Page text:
Florida Power and Light may operate cooling canals around Turkey Point at higher temperatures, nuclear regulators say, despite a festering algae bloom that has clogged the waterway, made water hotter and threatened to shut down two reactors.
Cooling the nuclear reactors in southern Miami-Dade County with hotter water from the canal won’t pose a risk to safety or harm the environment, the regulators said in response to an application from the utility last month to increase water temperatures to 104 degrees. Several times this summer, with power demand high, FPL reported that canal water approached or exceeded a 100-degree limit, which requires the reactors to be shut down.
FPL hastily cooled the canals by pumping water from the Floridan aquifer, but asked for the new temperature limit to deal with warming trends and below-average rainfall.
The Nuclear Regulatory Commission expects to finalize the new operating restrictions in the next few days, said spokesman Roger Hannah.
But environmentalists worry increasing temperature limits won’t address a bigger problem: a 2013 plant expansion that demands more and more water to operate.
“Florida cannot generate energy with this much water consumption,” said Laura Reynolds, executive director of Tropical Audubon. “It’s in direct conflict with Everglades restoration and that really is the heart of the problem.”
FPL has asked the state to revise water guidelines, allowing it draw millions of gallons from the Floridan aquifer to cool the canals. The fresher water is also needed to prevent spiraling salinity levels that are feeding the algae bloom and worsening the threat of saltwater intrusion into drinking water supplies.
A draft order would allow 14 million gallons of water a day to be pumped from the Floridan. The order would also revise an extensive monitoring program put in place prior to the power plant expansion to track changes. State and county regulators as well as officials with the South Florida Water Management District are scheduled to go over the draft order on Friday, Division of Environmental Resources Management spokesman Luis Espinoza said.
FPL has consistently said increasing power at the plant has not raised water temperatures in the canals, which act as a radiator, cooling reactors by circulating water around the cores then letting the water cool as it moves across 168 miles of shallow waterways over two days before re-entering the reactors. By shutting down two older fossil-fuel burning plants at the site, FPL officials say they prevented any net gain in heat.
“It was all thought out and decided: We’re going to uprate the nuclear units but we’re not going to continue using the older technology,” said spokeswoman Bianca Cruz.
But some scientists are skeptical.
“That doesn’t seem credible at all,” said David Lochbaum, a nuclear engineer and director of the Nuclear Safety Project for the Union of Concerned Scientists. “Nuclear power plants are only 33 percent efficient. Only one third goes out on the wires. The other two-thirds must be released to the environment as waste heat. That’s why all these plants are built next to large bodies of water.”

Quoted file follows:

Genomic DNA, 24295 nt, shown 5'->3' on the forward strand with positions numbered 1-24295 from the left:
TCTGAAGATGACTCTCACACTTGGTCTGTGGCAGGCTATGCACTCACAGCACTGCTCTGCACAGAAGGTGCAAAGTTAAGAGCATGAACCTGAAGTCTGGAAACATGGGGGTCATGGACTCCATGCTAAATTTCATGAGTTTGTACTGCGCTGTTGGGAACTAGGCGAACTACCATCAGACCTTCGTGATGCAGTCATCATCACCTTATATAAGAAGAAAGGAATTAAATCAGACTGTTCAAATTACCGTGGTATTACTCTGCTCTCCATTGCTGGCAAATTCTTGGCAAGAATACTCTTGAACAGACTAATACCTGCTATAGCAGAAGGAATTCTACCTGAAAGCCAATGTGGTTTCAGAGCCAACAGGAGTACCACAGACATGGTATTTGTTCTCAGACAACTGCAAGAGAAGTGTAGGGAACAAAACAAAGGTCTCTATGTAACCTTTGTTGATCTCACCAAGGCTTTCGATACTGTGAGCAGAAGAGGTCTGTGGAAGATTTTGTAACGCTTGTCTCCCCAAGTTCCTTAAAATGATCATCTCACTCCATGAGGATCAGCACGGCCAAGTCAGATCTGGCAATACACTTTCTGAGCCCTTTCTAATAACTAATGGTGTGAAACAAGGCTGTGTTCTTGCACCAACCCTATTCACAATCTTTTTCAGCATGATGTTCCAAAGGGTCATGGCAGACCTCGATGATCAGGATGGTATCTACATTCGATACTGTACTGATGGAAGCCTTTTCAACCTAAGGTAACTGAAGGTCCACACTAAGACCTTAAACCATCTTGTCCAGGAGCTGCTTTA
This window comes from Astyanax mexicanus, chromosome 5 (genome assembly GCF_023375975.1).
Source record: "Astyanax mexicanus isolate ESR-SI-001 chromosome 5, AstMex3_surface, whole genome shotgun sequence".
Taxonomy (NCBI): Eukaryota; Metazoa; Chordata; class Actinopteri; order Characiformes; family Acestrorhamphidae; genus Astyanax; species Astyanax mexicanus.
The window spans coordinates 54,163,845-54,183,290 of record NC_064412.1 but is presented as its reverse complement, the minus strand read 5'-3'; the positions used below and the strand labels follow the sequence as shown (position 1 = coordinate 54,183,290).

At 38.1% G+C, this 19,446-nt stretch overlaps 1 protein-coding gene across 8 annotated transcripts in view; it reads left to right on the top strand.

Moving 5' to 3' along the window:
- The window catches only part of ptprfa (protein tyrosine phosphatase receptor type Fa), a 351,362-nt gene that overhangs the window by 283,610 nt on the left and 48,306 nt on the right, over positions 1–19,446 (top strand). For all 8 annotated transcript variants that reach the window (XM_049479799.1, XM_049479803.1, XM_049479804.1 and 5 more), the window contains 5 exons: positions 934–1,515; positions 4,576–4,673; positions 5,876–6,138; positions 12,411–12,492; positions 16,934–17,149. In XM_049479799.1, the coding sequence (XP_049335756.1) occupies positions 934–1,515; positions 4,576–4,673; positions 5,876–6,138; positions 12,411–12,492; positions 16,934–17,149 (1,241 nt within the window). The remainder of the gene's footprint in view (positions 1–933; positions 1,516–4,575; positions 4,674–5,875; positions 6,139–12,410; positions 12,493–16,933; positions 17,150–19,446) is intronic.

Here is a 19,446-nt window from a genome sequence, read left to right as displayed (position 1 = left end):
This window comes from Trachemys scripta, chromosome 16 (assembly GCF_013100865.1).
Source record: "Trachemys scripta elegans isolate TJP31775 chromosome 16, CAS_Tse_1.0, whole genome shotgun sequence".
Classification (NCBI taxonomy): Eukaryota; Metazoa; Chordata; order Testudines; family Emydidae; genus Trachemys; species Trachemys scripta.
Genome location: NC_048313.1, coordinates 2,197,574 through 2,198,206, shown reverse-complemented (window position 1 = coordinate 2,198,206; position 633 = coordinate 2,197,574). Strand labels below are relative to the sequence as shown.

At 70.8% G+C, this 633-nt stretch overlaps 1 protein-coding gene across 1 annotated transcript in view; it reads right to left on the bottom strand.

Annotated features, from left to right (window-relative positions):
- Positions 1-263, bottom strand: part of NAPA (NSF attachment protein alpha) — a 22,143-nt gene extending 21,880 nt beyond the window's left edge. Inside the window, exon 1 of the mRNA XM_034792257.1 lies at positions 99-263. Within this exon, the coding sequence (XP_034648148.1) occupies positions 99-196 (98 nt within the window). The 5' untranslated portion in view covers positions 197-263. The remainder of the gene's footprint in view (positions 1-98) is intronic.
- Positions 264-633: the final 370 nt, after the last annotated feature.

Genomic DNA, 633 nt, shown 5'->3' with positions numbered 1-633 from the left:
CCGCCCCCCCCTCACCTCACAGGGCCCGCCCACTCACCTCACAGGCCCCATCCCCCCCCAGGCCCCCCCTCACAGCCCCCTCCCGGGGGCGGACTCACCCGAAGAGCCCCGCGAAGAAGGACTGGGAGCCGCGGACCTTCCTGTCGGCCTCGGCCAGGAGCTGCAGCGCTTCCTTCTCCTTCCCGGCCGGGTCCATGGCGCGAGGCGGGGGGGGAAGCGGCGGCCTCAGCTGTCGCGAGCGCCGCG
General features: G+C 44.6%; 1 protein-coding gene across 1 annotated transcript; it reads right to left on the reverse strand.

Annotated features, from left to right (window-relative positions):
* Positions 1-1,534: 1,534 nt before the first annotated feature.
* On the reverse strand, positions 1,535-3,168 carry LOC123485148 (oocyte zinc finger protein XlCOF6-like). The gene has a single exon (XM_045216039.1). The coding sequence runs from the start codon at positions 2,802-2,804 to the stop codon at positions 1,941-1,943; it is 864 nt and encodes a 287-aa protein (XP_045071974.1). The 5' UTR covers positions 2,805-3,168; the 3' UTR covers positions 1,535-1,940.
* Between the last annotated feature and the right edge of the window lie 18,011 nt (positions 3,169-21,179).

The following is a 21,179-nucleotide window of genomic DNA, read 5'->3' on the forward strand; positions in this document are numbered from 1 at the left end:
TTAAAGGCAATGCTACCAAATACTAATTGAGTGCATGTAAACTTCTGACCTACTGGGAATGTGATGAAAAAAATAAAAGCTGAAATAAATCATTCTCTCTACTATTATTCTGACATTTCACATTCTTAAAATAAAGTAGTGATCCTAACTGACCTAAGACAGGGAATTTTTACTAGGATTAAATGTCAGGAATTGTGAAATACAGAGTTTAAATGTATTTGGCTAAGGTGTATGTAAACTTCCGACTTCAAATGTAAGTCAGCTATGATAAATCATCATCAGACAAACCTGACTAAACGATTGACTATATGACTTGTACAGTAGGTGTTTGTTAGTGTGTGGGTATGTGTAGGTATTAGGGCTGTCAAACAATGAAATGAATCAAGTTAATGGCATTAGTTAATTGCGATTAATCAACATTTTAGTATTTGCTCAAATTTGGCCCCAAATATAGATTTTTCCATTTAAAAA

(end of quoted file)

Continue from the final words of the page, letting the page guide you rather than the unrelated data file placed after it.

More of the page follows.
FPL says below-average rainfall since 2013 is mostly to blame for the warmer water that has fueled the algae bloom. Algae was first spotted in 2011 and remained under control, Matt Raffenberg, FPL’s environmental services director, told federal, state and local officials last month. But when pumps stopped pushing water through the canal in March 2013 to allow workers to fire up the newly expanded units, the bloom got worse, he said. Less rain made water hotter and dropped canal levels even lower, causing the bloom to flare up.
FPL says rainfall over the canals remained at normal levels between 2011 and 2013. But in 2013, the yearly total dropped to just over 19 inches, about 30 inches off the average, said FPL Land Utilization Supervisor Bob Bertelson. During this year’s dry season, he said, just over five inches fell on the canals between January and June.
“So that’s pretty dry,” he said. “The dry season was drier than normal, which affects groundwater, which affects water elevation and so on.”
But water managers with the South Florida Water Management District say rainfall in southeast Miami-Dade has been average, totaling just under 40 inches in 2013 and just over 33 inches through August.
“That’s not hugely wet, but it’s been pretty wet. It’s definitely not dry,” said district meteorologist Geoff Shaughnessy. “We’ve had several droughts in the last 14 years and they didn’t have an issue.”
Before the expansion, which added 15 percent more capacity, biologists and environmentalists raised concerns, triggering the extensive monitoring plan that they now warn is in jeopardy.
“We want them to freshen the canals, but at what cost?” said Tropical Audubon’s Reynolds, who worried that changes are being made too quickly. “It’s clear that in the guise of an emergency, we’re heading down the wrong road.”